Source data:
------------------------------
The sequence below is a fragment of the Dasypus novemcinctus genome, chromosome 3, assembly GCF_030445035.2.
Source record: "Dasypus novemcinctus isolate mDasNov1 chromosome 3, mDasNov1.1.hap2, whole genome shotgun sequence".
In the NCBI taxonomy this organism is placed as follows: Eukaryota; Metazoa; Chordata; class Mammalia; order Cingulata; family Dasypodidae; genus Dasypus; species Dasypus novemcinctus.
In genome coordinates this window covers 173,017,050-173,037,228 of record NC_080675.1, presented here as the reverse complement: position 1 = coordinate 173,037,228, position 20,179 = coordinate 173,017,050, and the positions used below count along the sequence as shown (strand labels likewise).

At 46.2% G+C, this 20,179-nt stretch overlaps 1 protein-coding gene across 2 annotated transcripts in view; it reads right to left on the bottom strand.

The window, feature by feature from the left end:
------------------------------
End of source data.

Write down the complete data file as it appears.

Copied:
The sequence below is a fragment of the Dasypus novemcinctus genome, chromosome 3, assembly GCF_030445035.2.
Source record: "Dasypus novemcinctus isolate mDasNov1 chromosome 3, mDasNov1.1.hap2, whole genome shotgun sequence".
In the NCBI taxonomy this organism is placed as follows: Eukaryota; Metazoa; Chordata; class Mammalia; order Cingulata; family Dasypodidae; genus Dasypus; species Dasypus novemcinctus.
In genome coordinates this window covers 173,017,050-173,037,228 of record NC_080675.1, presented here as the reverse complement: position 1 = coordinate 173,037,228, position 20,179 = coordinate 173,017,050, and the positions used below count along the sequence as shown (strand labels likewise).

At 46.2% G+C, this 20,179-nt stretch overlaps 1 protein-coding gene across 2 annotated transcripts in view; it reads right to left on the bottom strand.

The window, feature by feature from the left end: